Q: I am trying to help an elderly relative pick health care. I am so confused. I have run into Medicare, Medi-Cal, Medicaid, Medigap and Medicare Advantage. Can seniors have only one of these items, or can they have a combination? Can you help me make sense of all of this?
A: Medicare is a nationwide, federally financed health insurance plan for those 65 and older, disabled people who are eligible for Social Security disability benefits and people on dialysis for chronic kidney disease. It is the major health insurance used by seniors and has been in effect since 1965.
The cost of service is billed to the government. This option is one that remains today.
You next mention Medi-Cal and Medicaid, which are basically the same. Medicaid is a federal health care assistance program designed to help pay medical expenses for low-income families. Medi-Cal is California’s version of that federal program.
Medi-Cal is jointly funded by the federal government and the state of California. Each state designs and administers its own program, and it is managed on a county basis. To be eligible for Medi-Cal, applicants must meet residency, age or disability requirements and show financial need.
Medigap insurance is additional coverage bought by many seniors who are covered by original fee-for-service Medicare. Because Medicare does not fully cover health care costs, a Medigap policy covers expenses approved by Medicare but excluded from Medicare’s payment. These policies also offer some additional coverage for items excluded under Medicare.
Medicare Advantage, now known as Senior Advantage, was added to Medicare coverage in the 1980s and gave seniors a choice of how they wanted their coverage provided. Seniors could select fee-for-service Medicare or assign their coverage to an alternate plan. Medicare Advantage plans include HMOs and PPOs.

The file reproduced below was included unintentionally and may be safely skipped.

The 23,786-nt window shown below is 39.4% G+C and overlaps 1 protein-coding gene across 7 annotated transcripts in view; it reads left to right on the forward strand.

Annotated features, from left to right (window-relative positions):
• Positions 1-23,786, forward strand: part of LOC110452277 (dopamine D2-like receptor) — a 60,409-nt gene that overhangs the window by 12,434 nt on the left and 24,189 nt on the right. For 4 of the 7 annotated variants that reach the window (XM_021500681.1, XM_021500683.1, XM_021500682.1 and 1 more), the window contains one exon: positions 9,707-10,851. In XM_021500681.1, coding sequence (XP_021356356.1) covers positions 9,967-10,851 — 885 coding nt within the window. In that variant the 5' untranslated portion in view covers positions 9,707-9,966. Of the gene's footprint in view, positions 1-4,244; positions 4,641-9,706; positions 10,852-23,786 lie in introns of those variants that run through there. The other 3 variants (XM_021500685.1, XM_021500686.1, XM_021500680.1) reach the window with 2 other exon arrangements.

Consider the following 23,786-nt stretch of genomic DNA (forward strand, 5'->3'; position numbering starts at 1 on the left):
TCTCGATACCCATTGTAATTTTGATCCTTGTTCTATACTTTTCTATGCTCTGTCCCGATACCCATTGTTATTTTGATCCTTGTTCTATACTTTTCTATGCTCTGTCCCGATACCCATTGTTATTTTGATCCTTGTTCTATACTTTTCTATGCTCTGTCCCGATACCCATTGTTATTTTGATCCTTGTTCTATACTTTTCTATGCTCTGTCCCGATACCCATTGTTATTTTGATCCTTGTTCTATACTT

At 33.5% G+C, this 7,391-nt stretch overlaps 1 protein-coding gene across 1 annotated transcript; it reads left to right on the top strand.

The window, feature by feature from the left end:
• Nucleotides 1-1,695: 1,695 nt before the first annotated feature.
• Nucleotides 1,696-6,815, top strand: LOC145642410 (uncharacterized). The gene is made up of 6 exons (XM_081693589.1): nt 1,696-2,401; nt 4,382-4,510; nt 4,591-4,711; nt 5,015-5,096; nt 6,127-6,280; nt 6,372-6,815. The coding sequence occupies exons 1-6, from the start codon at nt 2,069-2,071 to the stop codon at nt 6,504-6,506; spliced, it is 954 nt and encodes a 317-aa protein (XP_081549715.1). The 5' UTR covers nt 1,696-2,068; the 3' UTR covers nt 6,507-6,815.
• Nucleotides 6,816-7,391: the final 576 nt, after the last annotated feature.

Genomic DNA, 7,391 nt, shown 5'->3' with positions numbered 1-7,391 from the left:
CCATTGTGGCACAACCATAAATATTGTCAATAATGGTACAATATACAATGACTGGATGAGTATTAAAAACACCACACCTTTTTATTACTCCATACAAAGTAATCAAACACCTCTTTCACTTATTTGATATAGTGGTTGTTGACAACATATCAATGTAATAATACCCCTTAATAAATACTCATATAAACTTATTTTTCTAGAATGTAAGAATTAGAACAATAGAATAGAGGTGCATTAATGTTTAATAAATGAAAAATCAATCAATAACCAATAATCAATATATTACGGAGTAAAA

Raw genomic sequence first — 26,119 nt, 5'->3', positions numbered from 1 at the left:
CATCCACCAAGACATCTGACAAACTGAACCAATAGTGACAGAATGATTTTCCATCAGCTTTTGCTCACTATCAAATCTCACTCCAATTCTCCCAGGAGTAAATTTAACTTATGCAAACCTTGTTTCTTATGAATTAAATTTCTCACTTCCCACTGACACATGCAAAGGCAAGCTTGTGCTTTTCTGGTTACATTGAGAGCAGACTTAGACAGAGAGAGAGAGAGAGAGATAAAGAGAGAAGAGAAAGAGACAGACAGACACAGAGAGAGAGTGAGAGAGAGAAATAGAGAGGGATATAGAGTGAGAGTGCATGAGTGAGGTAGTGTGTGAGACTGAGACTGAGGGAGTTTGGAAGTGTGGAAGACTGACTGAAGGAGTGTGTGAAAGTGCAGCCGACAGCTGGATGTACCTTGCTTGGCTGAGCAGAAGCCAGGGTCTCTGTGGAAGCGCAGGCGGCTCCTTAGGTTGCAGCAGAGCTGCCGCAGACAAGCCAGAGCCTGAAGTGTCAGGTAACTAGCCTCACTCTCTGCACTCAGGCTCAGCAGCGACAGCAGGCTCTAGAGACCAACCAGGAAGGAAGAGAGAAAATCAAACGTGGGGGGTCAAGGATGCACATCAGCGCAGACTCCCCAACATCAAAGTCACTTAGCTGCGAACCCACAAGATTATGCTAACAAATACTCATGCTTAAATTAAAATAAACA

Someone with fee-for-service Medicare very likely also will have a Medigap policy and also could qualify for Medi-Cal.
A person with an HMO or PPO would not need a Medigap policy but could qualify for Medi-Cal. Those with Medicare and Medi-Cal are called dual-eligible, previously called Medi-Medi.
This is a very simple explanation of a very complicated system. I hope it helps you put the pieces together.
Before enrolling in the Medicare system, you may wish to make an appointment with a counselor from the Health Insurance Counseling Advocacy Program to help you through the maze of options. Call 477-7310 to find a counseling center in your area.
June 24: “What You Don’t Want to Learn the Hard Way When Caring for an Aging Loved One” seminar, 5:30-7 p.m., Senior Concerns Day Care Center, 401 Hodencamp Road, Thousand Oaks. Call 497-0189 for more information and reservations.
June 29: “Take Me to a Million,” based on “Who Wants to Be a Millionaire,” at Goebel Game Day, 2 p.m., Goebel Adult Community Center, 1385 E. Janss Road, Thousand Oaks. Call 381-2744 for information and reservations.